Despite a crucial White House meeting, President Biden and House Speaker McCarthy failed to raise the debt ceiling. However, they plan to continue discussions to prevent a historic default as the United States races toward the approaching deadline of failing to be able to meet its financial obligations.
McCarthy described the meeting as “productive” and noted that the tone of the discussions was better than in previous encounters. Both leaders had the opportunity to delve into the details of their respective positions. McCarthy expressed optimism that a deal could still be reached and said he expects daily conversations with Biden to continue.
The key focus of the negotiations revolves around determining the spending level for the upcoming year and deciding the duration of the debt ceiling increase before it needs to be raised again. The Treasury Department estimates that the U.S. may run out of funds by June 1 if no agreement is reached, resulting in a default. Treasury Secretary Janet Yellen reiterated this estimation.
At the beginning of their meeting, Biden expressed his optimism about making progress, acknowledging that there are still disagreements but emphasizing both leaders’ significant responsibility in resolving the issue.
Before the meeting, the negotiating teams of Biden and McCarthy held discussions on Capitol Hill. Spending remains a point of contention between the two sides; they are reportedly nearing agreement on secondary matters, such as reclaiming unused funds from COVID-19 response initiatives.
McCarthy emphasized that no agreements had been reached yet, and all topics were under discussion. Earlier on Monday, McCarthy emphasized the need for a deal this week to allow enough time for legislation to pass through Congress. He even mentioned the possibility of canceling the planned House recess if no deal is reached, reaffirming their commitment to fulfilling their responsibilities.
Once an agreement is reached, navigating through Congress will likely take several days. McCarthy intends to provide House lawmakers 72 hours to review the bill, per the rule established at the start of the current Congress. It is expected that House lawmakers would also propose amendments to the agreement.
The meeting on Monday followed a series of ups and downs in the negotiations, leading to increased tension between White House officials and House Republicans. Biden criticized House Republicans for adopting extreme positions and deeming their current proposal unacceptable. Republicans, on the other hand, criticized Biden for delaying negotiations until May and expressed dissatisfaction with the White House’s efforts to reduce spending.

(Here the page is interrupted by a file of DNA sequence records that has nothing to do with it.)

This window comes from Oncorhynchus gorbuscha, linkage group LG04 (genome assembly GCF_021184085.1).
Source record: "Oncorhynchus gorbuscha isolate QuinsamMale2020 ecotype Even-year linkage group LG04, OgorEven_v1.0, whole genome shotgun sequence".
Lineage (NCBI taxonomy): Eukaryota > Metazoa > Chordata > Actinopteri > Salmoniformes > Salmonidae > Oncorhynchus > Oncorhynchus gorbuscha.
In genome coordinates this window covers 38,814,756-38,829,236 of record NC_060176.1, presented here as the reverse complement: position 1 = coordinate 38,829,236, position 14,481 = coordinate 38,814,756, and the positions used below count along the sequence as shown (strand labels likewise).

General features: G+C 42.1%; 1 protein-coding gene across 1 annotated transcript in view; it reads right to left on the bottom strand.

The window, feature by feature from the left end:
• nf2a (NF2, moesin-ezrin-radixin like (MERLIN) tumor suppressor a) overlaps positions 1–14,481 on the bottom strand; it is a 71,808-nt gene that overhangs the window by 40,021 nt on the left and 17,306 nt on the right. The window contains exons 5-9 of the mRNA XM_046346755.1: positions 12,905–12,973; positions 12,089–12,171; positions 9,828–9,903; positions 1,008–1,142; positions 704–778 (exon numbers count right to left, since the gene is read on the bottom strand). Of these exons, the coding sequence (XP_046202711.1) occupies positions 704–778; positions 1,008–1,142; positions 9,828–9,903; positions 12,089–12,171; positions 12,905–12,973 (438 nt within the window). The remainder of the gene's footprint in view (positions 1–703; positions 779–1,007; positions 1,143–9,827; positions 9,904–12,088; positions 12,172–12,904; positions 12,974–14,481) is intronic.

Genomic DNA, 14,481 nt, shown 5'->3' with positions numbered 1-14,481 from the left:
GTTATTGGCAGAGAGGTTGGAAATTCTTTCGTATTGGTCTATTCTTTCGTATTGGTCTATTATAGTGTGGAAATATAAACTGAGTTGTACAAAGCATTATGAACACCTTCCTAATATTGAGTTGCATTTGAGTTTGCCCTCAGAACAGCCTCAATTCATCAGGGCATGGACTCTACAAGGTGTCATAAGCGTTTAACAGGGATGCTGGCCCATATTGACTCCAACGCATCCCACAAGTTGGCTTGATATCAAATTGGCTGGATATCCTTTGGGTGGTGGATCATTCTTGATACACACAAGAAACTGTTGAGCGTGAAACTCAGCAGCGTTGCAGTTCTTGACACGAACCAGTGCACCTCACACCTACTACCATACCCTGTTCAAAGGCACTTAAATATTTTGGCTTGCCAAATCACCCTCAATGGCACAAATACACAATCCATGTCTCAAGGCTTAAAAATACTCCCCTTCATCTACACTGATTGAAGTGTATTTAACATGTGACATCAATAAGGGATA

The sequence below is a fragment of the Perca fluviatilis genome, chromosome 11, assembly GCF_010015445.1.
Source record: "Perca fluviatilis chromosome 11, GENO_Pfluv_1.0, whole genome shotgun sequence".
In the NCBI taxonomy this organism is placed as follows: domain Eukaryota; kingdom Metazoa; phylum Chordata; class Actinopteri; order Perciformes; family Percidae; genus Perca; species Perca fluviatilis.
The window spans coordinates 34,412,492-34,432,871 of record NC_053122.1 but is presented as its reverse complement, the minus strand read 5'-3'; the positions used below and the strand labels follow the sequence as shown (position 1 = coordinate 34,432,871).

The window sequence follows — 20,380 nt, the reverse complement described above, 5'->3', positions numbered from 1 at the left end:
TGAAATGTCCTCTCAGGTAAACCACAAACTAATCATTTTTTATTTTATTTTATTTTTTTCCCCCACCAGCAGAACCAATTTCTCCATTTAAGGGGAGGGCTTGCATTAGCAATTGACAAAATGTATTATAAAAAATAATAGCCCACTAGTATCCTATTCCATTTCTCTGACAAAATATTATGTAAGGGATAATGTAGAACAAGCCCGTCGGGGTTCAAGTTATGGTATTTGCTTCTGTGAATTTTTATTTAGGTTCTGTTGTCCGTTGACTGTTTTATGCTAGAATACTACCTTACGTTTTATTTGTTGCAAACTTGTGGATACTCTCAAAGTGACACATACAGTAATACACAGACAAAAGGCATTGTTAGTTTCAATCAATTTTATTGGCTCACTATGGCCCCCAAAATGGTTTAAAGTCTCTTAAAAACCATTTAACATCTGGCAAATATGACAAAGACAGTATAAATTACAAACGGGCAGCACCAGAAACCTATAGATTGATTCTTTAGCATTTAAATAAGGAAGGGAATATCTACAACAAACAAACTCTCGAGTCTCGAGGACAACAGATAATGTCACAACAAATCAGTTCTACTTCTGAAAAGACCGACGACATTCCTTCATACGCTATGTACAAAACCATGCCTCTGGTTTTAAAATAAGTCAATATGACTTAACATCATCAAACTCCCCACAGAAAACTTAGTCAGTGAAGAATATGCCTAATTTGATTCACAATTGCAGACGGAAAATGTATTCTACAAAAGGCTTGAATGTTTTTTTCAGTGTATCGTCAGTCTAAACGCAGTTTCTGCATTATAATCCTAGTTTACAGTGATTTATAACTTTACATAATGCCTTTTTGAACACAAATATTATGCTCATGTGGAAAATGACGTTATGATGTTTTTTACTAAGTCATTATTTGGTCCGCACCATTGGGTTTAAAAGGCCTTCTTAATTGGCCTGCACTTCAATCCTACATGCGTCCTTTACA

Republicans have insisted on spending cuts as a precondition for raising the debt ceiling and passed a bill in April, which they consider their starting point for negotiations. They also aim to impose spending caps in future years. Democratic leaders believe the debt ceiling should be raised without any conditions attached and have refused to negotiate. As the deadline approached, the Democrats are now participating in talks after continuous delays.
While Biden expressed his desire to narrow the deficit through tax increases for wealthy individuals, McCarthy firmly stated that tax increases were not up for discussion. Republicans also seek to attach changes to permitting regulations to expedite the process of constructing energy projects and to tighten work requirements for certain government benefit programs—an idea the White House has shown some openness to.
McCarthy stressed the need for lower spending in the upcoming fiscal year compared to the previous year. Meanwhile, Democrats aim to extend the debt ceiling until after the 2024 election, whereas the original Republican bill pushed the next debt-ceiling deadline to March 2024.
Failure to raise the debt limit promptly would force the government to suspend certain pension payments, reduce or withhold the salaries of soldiers and federal workers, or delay interest payments, resulting in a default scenario. With the negotiations still uncertain, lawmakers are scrambling to find emergency solutions to avoid such a situation.
To address the urgency, nearly all House Democrats have signed a discharge petition, a parliamentary maneuver requiring 218 signatures to force a vote on debt-ceiling legislation. However, since Republicans control the House by a slim margin of 222-213, Democrats would need at least five GOP lawmakers to support the petition for it to succeed.
Additionally, due to timing rules surrounding the maneuver, the petition would not be ready for implementation until after the June 1 deadline.
In the Senate and House, progressive lawmakers are urging Biden to utilize the 14th Amendment of the Constitution, allowing him to take unilateral action without congressional approval. This unprecedented approach has faced criticism from Republicans and would likely face legal challenges if pursued.
The 14th Amendment states that federal debt authorized by law “shall not be questioned.” While Biden has considered invoking this amendment to ensure the nation’s bills are paid, he has acknowledged that it remains a long shot.
Lawmakers also have the option to pursue a short-term increase in the debt ceiling, providing negotiators with more time to reach a comprehensive agreement. However, there was resistance to this approach from McCarthy and other Washington figures.
As the negotiations continue, a potential default looms over the country’s financial stability. To avoid a crisis, Democrats and Republicans must find common ground on spending levels and the debt ceiling. In the next few weeks, much will depend on the course of action and whether a bipartisan agreement can be reached.